Monday, January 30, 2012

Diane Victor does death - and life - so well

When Diane Victor first started making smoke drawings, it was to direct attention to victims of violent crime. The medium was ideal for this purpose; the transparent brown residue the smoke imprinted on the paper articulated the spectral presence of the disembodied heads of deceased victims. The burning candles which she used to scorch the paper’s surface evoked rituals to remember the dead.

More pragmatic concerns may have also informed her use of this unconventional medium. In 2006 she was a finalist for the now-defunct Sasol Wax Art Awards, which demanded that artists use wax in creating art for the competition exhibition. Working with wax may have been a crippling limitation for most of the artists, but it seems to have set Victor’s aesthetic on a new path.

It is easy to see why someone so concerned with mark-making was attracted to using smoke; it leaves such a compelling mark, or stain – “stain” best describes the kind of imprint this ephemeral tool creates. Stains also summon the residue left by something that is no longer present, which articulates the loss and traceability of human life. The “stains” that the smoke creates, particularly in the hands of Victor, also capture the three-dimensionality, not only of a physical being, but the various states of minds and conditions that make the human subject so mercurial.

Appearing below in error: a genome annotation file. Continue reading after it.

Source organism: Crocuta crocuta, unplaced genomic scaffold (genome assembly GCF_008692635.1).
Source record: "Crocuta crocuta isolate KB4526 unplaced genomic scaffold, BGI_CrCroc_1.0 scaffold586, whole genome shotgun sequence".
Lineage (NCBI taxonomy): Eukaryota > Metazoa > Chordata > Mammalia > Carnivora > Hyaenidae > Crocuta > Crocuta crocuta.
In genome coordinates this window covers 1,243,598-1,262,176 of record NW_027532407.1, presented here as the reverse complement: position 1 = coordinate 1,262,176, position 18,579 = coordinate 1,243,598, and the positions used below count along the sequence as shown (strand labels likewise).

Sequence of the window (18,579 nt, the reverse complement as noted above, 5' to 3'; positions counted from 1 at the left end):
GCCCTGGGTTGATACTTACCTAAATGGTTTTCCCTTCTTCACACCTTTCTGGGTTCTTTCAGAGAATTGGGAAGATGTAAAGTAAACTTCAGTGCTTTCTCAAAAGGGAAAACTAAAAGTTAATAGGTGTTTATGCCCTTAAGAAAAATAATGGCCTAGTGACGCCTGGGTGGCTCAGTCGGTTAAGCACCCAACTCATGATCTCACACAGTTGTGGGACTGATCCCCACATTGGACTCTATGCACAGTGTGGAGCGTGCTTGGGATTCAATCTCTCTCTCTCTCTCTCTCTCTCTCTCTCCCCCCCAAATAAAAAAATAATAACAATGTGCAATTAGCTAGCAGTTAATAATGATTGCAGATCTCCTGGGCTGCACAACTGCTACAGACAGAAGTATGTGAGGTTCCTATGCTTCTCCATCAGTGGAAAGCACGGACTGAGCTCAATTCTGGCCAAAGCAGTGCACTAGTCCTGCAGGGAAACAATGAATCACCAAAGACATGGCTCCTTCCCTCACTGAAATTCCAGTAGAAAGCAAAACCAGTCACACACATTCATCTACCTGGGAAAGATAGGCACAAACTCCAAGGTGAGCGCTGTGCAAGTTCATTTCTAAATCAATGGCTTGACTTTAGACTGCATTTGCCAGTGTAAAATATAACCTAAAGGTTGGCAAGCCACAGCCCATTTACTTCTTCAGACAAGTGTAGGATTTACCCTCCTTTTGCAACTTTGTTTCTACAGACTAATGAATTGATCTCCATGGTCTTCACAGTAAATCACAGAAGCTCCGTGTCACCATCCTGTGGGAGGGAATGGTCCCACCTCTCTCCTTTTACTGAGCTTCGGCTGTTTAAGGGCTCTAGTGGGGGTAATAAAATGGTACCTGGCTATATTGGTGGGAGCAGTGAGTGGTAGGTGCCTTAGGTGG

Because definitive marks or lines are impossible with smoke, there is a subtlety to them that is very compelling. It’s as if they have arrived on the page independently of the hand of the artist – that the artist has simply guided an invisible organic presence like someone guiding a séance. That burning candles are part of that ritual probably contributes to this notion.

But what is most remarkable about this medium is the way it captures the multiplicity of the live subject, which, inherently, denies a single, definitive view. This challenge has always concerned artists. Victor may have stumbled on a solution with smoke drawing. Because the flame is in constant motion the marks are bubbled, appear to glide and overlap in ways that deny any kind of static representation of a subject. So ironically, while the medium once ably expressed the absence/presence of the deceased, it also, in the hands of Victor, ably evokes the living or at least this quality of aliveness.